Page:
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GUEST COMMENT Could the showroom model 'save' the high street?

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Does the high street actually need saving?
Does the high street actually need saving?
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Could the showroom model “save” the high street?

You don’t have to work in the retail industry to see doomsday headlines on the stage of the British high street plastered across newspapers nation-wide. But does the high street actually need saving?

 

It cannot be denied that the UK is a retail powerhouse with brands like Topshop, Burberry and Barbour to name but a few creating waves far further than the British Isles.

 

So when new figures are revealing that planning applications for new shops on our high streets have fallen by over 9%, we must ourselves why? While increasing business rates and the depreciation of the pound compounded by Brexit fears are much to blame for the lack of new shop openings in recent months, retailers still have some answering to do.

 

After all, we know that the majority of sales in the UK (89%) are still made in brick-and-mortar stores. However, our relationship with shopping as consumers has irrevocably changed. Whereas browsing the latest styles was once restricted to a trip down our local high street, we now have everything and more available at the touch of a button, often deliverable the same day.

 

All comes down to the experience

 

Instead of lamenting days gone by before online shopping existed, physical retailers must remember what made shoppers flock to the high street in the first place: a combination of ease but ultimately experience. What made a store exciting for a consumer ten years ago may not have the same power now. However, new concepts are springing up every day.

 

Social media make-up brand Glossier opened a pop-up store in New York last winter that was described as less of a store and more of an “offline experience” with minimal/no product focus at all. Similarly, tech giant Samsung spent $43 million on an “experiential” popup where the only thing one could purchase was a coffee.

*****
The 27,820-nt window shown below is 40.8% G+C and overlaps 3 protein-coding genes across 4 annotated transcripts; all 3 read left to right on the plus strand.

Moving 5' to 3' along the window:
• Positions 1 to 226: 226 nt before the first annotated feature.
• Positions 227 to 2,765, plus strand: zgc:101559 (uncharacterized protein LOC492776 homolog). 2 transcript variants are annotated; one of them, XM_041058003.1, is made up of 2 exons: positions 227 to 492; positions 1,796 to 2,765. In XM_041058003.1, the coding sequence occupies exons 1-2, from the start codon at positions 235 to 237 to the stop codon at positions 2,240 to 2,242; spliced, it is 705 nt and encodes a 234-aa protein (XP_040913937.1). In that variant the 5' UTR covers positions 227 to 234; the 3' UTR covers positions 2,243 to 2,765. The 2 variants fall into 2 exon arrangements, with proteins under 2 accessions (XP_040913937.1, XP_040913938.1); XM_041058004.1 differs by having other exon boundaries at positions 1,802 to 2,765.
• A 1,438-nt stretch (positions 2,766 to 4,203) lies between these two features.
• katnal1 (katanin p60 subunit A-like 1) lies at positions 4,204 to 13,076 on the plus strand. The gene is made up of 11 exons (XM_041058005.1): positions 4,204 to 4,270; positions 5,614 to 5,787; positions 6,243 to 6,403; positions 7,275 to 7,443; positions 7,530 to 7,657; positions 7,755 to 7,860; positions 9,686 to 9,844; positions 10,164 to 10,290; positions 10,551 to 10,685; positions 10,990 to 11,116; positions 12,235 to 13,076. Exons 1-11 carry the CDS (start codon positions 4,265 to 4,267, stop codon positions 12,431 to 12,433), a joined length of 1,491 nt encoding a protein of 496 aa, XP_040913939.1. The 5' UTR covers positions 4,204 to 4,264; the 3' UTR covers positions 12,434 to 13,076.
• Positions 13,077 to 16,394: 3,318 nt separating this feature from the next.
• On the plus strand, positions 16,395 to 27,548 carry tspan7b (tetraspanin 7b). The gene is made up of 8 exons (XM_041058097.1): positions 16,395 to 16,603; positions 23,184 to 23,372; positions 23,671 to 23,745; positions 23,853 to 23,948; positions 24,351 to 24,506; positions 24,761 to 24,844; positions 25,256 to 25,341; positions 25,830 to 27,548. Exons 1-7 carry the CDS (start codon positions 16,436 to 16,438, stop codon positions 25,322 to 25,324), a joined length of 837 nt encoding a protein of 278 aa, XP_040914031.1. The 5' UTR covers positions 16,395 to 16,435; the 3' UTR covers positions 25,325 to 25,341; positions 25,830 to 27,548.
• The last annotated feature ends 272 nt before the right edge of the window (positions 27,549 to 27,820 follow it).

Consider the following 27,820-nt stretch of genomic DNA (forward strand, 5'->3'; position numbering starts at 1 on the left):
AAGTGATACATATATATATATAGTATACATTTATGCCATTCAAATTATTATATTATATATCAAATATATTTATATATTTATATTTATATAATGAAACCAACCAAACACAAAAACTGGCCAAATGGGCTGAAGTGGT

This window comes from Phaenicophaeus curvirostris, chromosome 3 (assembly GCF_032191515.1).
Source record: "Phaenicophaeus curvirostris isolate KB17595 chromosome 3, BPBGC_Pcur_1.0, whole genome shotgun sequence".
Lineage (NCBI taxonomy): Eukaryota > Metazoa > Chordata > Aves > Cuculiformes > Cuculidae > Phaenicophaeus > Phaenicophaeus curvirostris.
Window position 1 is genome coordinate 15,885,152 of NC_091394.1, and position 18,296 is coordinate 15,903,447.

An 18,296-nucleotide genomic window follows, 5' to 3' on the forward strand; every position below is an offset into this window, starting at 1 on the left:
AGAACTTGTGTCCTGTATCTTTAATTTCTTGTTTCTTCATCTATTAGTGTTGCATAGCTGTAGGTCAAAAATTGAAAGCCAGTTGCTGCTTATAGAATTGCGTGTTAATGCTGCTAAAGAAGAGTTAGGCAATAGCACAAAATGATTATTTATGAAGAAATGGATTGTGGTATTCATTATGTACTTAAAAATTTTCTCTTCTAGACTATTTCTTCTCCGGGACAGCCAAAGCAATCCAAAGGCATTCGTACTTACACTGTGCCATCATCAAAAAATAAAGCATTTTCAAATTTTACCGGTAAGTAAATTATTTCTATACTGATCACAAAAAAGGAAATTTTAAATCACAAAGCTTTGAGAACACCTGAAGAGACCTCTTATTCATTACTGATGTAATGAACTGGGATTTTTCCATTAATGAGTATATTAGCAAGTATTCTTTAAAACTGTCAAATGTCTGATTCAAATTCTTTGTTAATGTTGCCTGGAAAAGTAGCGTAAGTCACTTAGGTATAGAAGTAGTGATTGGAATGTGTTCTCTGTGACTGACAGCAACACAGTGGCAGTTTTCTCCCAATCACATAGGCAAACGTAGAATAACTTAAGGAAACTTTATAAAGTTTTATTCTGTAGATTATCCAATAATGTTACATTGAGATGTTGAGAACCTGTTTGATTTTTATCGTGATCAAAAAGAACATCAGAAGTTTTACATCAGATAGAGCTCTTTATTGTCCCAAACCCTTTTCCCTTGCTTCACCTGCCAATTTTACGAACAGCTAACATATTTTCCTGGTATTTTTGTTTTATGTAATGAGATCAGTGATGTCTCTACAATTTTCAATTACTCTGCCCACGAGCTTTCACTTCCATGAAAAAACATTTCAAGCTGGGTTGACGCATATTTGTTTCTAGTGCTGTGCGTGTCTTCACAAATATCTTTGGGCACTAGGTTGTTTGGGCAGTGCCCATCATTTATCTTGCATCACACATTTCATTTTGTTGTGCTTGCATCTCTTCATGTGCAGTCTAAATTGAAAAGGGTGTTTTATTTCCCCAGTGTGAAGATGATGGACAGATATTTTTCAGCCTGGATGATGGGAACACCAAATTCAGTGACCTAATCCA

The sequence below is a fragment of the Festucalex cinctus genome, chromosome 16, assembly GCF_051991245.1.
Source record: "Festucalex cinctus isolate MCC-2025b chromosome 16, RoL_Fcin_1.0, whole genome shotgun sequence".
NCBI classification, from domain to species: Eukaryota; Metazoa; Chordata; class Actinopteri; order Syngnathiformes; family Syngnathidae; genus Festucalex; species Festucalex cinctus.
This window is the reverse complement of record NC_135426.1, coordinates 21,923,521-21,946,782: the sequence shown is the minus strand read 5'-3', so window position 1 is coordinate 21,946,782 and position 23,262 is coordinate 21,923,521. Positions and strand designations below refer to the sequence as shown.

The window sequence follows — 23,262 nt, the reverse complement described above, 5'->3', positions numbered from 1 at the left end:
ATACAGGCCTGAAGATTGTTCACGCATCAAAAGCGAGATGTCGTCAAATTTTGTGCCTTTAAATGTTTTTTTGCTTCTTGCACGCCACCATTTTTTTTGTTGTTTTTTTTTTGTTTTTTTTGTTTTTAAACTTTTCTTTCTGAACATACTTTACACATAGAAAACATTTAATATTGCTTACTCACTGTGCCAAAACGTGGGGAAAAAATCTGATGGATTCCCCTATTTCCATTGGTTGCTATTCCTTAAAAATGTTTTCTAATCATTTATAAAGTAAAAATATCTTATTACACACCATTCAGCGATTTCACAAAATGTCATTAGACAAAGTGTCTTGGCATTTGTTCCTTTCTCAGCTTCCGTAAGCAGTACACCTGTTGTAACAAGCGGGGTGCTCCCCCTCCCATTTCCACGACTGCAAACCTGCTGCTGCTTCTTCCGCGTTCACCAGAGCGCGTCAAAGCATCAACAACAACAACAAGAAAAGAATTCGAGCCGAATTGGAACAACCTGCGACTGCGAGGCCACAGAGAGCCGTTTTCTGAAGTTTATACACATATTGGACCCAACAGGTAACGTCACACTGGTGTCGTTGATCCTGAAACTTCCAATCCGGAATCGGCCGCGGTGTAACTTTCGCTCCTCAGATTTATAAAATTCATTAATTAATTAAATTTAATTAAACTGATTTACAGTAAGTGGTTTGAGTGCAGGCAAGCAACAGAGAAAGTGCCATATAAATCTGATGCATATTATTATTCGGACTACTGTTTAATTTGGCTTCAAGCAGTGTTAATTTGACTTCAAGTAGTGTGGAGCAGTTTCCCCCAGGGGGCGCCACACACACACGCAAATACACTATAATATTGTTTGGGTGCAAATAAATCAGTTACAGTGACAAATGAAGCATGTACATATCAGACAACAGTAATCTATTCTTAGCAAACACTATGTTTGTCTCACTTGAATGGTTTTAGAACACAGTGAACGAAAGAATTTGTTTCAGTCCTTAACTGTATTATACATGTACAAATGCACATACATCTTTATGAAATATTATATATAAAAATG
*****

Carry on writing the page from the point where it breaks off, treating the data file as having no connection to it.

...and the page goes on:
The idea for both experiments is that customers would flock (and they did) as they wanted to spend time in the store, not just cash in and out. This, in theory, would also drive more loyal customers and brand “ambassadors” in a sense who have bought into the feeling and image of a brand versus just a product.

 

This idea of experiential retail is not new. If we look at the world of food, restaurants and coffee shops, in particular, we can see that this has been in action for years. Arguably no-one has to eat out, but they do because of the experience of doing so. Fashion, tech and all other retailers must follow this line or pay the price.

 

Location, location, location

 

We know, however, that investing in a physical store can be a huge investment. So, why not take the risk out of that move? Location insights can be used to recognise where your shoppers are heading on a regular basis and where the most profitable areas are to set up a new physical store. Rather than just guessing where would be a “good fit” - a scary move for newer brands which have more to pay for and ultimately more to lose.

 

Overall, retailers must look to keep the high street alive by driving shoppers who are browsing online into their physical high street stores and taking a leaf out of the “showroom” book as well as using location targeting is a way to do this.

 

By reaching customers in the moments that matter through data that allows for relevant and targeted advertising, retailers can drive footfall and ultimately drive sales. Combining this with a targeted store approach, using location data to decide where first to put new stores and then setting those stores apart from any online offering will create the perfect combination for UK retailers looking to set alight the UK high street once again.

 

Author: Theo Theodorou is managing director, EMEA at GroundTruth

 

Image credit: Fotolia

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